A Medical Device Daily

Vermillion (Fremont, California) and its collaborators presented data demonstrating that several of the company’s ovarian cancer protein biomarkers could be used to detect early-stage ovarian cancer and to predict survival. These poster presentations were made at the 15th international meeting of the European Society of Gynecological Oncology in Berlin.

The ovarian cancer detection study showed that a panel of biomarkers in combination with CA125 could more accurately identify early stage ovarian cancer than could CA125 alone. CA125 is a commonly used tumor marker for ovarian cancer.

Vermillion said that for stage I disease, the combination correctly identified 80% of the cancers, while CA125 used alone predicted 68%. With stage II ovarian cancer, the Vermillion panel with CA125 identified 88% of the cancers compared to 71% for CA125 alone.

The study analyzed pre-operative serum samples from 231 patients. Vermillion collaborated with Robert Bast Jr., MD, and colleagues from the University of Texas M.D. Anderson Cancer Center (Houston) on this research.

“Ovarian cancer is the most lethal of gynecologic malignancies, and the development of a reliable test for detecting early-stage ovarian cancer could contribute to improving overall survival in patients,” said Bast. “These discoveries promise to improve the ability of blood tests to detect women with early ovarian cancer.”

In the survival study, researchers determined that Vermillion’s seven biomarker panel could accurately and with statistical significance predict women with ovarian cancer who had good prognosis from those who did not. The study used Kaplan-Meier analysis to show that women with a low panel score were “significantly more likely to survive than women with high scores,” independent of the stage of the disease.

Researchers analyzed pre-operative serum samples from 84 patients diagnosed with invasive epithelial ovarian cancer. Vermillion collaborated with researchers from the Oncologic Clinic Rigshospitalet, the University of Copenhagen and the Danish Cancer Society on this study.

“These data further contribute to our robust ovarian cancer diagnostics pipeline, and validation studies are underway in a larger population of women with ovarian cancer with the goal of replicating these results,” said Eric Fung, MD, PhD, chief scientific officer at Vermillion.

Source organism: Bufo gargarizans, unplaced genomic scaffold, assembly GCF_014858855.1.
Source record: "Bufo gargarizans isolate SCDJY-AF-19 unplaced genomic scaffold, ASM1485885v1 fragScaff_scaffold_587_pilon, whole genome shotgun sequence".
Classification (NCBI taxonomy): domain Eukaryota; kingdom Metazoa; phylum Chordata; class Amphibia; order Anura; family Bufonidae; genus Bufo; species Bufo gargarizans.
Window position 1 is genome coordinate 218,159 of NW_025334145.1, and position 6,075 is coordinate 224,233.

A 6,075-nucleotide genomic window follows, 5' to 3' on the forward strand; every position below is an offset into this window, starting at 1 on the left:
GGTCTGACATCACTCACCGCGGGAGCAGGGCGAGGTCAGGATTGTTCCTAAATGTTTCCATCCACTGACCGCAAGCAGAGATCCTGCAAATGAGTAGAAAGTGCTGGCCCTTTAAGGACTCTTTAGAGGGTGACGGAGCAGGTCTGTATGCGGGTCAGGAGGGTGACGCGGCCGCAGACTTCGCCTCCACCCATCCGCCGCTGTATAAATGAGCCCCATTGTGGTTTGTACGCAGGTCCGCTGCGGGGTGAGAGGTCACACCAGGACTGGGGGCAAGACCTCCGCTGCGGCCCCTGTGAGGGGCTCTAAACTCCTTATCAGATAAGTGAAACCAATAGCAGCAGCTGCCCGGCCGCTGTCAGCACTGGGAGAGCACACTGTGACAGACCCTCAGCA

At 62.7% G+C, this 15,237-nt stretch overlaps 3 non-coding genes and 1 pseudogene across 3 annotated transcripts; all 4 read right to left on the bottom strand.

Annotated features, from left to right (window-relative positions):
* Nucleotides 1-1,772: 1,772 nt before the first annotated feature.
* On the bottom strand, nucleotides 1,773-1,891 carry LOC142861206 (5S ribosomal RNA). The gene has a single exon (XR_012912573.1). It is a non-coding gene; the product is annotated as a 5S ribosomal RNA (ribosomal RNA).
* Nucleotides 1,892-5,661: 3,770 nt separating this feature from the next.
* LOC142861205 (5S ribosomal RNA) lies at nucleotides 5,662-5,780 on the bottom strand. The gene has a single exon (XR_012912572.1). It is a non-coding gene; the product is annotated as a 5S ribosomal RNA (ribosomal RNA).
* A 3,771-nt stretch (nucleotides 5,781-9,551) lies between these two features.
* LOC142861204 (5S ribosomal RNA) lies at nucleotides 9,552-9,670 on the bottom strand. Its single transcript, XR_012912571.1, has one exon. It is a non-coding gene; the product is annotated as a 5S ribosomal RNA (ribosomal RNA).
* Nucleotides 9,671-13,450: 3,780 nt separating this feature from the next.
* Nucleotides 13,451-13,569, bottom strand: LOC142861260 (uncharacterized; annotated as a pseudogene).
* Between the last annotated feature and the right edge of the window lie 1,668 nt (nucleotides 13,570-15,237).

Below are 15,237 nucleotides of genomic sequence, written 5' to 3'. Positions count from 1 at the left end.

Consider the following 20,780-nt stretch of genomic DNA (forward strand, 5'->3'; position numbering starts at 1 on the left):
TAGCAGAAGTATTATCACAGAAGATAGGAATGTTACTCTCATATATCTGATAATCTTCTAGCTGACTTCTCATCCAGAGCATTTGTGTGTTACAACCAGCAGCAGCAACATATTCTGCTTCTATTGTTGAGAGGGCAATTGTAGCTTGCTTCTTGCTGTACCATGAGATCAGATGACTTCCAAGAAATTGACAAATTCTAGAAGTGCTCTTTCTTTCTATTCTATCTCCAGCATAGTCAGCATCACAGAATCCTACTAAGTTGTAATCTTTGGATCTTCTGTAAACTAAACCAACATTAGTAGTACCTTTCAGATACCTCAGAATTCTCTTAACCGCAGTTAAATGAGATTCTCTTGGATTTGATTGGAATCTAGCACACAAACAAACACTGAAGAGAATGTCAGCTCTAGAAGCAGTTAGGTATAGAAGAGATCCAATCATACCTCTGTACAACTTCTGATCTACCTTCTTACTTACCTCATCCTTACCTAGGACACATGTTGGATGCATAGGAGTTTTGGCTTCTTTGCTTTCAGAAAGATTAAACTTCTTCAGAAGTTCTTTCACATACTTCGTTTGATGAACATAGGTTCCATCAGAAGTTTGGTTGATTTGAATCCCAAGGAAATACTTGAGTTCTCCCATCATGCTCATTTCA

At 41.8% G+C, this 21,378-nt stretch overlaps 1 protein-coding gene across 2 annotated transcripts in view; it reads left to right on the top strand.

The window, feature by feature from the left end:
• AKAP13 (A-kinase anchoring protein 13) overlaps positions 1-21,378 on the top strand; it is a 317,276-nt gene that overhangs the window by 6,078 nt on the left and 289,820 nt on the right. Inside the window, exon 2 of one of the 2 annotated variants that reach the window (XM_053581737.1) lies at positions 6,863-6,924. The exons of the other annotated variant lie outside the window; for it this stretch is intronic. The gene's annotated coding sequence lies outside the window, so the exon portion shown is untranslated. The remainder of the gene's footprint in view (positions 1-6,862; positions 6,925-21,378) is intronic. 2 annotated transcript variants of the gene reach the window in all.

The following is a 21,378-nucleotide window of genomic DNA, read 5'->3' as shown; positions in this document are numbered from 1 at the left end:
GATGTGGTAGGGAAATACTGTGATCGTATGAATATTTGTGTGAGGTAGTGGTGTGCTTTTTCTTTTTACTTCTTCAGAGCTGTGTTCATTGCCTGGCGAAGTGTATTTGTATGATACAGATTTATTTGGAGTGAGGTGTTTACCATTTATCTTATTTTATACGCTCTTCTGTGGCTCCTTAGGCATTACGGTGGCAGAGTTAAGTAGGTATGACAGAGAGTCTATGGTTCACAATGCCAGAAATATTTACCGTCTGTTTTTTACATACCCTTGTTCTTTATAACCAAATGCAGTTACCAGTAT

In addition to these data, Vermillion also presented results supporting the use of ovarian cancer triage test to distinguish benign from malignant ovarian tumors.

$20 million financing for EDAP

EDAP TMS (Lyon, France), a developer of high-intensity focused ultrasound products for treatment of prostate cancer, has entered into a securities purchase agreement with selected U.S.-based institutional buyers under which the investors will purchase $20 million in unsecured convertible debentures convertible into EDAP’s ordinary shares which will be delivered in the form of American Depository Receipts (ADR) at a conversion price of $6.57 a unit.

The company said proceeds from the financing will be used to fund its ongoing U.S. Phase II/III clinical study of the Ablatherm-HIFU system in the treatment of localized prostate cancer. The study is treating patients at U.S. clinical locations nationwide, with additional centers slated to join.

EDAP said Ablatherm-HIFU has been approved for use in the European Union and has been used in more than 13,000 cases at centers worldwide.

The debentures will mature five years from the date of closing, bearing 9% interest. EDAP may, provided certain conditions are met, elect to pay all or a portion of interest on the debentures in the form of ADRs. The investors also will receive warrants to purchase an additional 1.68 million ADRs at an exercise price of $6.87, which will expire six years from closing.

Ablatherm-HIFU is generally recommended for patients with localized prostate cancer (stages T1-T2) who are not candidates for surgery or who prefer an alternative option, or for patients who failed radiotherapy treatment.

EDAP also is developing the technology for the potential treatment of certain other types of tumors.

Cardiatis reports on 1st FluidSmart case

Cardiatis (Brussels, Belgium) issued a follow-up report on treatment of the first renal artery aneurysm (RAA) patient with its FluidSmart 3-D Multilayer Braided Stent, an investigational device in the European Union, which the company termed “a next-generation technology” for endovascular aneurysm repair.

The procedure was performed by Antonios Polydorou, MD, at the Agios Panteleimon General Hospital of Nikaia (Athens, Greece) in December of last year. The patient, a 78-year-old man, underwent a minimally invasive endovascular procedure that placed a Cardiatis hemodynamic modulating stent to treat a large renal artery saccular aneurysm with side branches.

Follow-up angiogram showed successful deployment and reduction in flow within the aneurysm, with improved flow within the main artery as well as within vital collateral circulation.

Cardiatis said a seven-month follow-up angiogram in July “confirmed reduction in aneurysm size, collapse of the aneurismal sac and preservation and improved flow in vital collateral circulation.” It added that as of the end of October, the aneurysm remained excluded from circulation while branches remain open and functional.